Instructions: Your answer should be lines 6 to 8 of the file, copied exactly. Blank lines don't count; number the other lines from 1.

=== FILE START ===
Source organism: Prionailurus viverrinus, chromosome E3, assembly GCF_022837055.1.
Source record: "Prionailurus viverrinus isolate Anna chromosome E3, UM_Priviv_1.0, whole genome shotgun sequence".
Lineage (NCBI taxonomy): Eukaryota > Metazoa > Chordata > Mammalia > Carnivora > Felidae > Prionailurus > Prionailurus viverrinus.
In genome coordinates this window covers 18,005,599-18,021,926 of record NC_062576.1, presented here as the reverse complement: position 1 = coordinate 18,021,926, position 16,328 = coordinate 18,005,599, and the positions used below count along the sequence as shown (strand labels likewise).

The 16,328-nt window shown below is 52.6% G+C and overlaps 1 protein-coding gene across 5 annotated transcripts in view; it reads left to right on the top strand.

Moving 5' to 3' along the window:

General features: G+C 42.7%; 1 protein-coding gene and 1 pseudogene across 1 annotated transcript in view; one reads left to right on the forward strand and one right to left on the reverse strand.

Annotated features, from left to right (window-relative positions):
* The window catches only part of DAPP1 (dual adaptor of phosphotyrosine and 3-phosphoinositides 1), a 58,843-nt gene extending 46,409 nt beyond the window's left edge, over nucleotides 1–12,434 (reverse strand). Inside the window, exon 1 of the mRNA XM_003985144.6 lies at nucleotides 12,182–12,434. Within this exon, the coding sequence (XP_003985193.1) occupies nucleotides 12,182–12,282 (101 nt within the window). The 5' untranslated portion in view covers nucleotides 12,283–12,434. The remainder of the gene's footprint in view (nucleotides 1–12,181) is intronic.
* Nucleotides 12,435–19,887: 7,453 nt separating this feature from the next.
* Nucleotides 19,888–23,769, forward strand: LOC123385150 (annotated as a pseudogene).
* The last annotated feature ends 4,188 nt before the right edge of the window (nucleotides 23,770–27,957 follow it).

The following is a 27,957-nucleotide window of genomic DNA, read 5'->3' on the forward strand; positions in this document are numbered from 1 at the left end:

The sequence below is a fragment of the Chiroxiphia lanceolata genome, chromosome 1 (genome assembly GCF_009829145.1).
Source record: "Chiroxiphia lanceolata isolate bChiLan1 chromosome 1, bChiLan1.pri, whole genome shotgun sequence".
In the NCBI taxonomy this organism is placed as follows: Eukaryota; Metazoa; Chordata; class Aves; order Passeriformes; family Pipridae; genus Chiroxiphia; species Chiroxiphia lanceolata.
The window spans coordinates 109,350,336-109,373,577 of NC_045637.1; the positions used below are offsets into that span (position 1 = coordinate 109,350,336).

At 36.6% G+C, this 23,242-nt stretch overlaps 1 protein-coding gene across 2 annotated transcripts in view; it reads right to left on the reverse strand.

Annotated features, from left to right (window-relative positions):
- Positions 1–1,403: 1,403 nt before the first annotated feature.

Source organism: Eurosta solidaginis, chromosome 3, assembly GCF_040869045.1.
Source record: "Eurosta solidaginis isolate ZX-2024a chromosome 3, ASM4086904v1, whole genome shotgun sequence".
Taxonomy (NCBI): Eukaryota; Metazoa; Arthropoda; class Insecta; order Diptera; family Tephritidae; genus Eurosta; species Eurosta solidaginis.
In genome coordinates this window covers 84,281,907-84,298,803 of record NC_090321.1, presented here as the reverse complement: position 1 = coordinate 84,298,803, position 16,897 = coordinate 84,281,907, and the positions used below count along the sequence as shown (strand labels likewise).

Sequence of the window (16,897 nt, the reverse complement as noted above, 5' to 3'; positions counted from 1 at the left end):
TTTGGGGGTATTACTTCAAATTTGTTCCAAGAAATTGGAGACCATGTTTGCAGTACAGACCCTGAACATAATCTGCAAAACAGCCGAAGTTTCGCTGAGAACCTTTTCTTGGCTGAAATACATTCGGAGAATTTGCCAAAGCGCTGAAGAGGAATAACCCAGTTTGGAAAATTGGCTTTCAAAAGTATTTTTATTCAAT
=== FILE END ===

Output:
Moving 5' to 3' along the window:

General features: G+C 42.7%; 1 protein-coding gene and 1 pseudogene across 1 annotated transcript in view; one reads left to right on the forward strand and one right to left on the reverse strand.

Annotated features, from left to right (window-relative positions):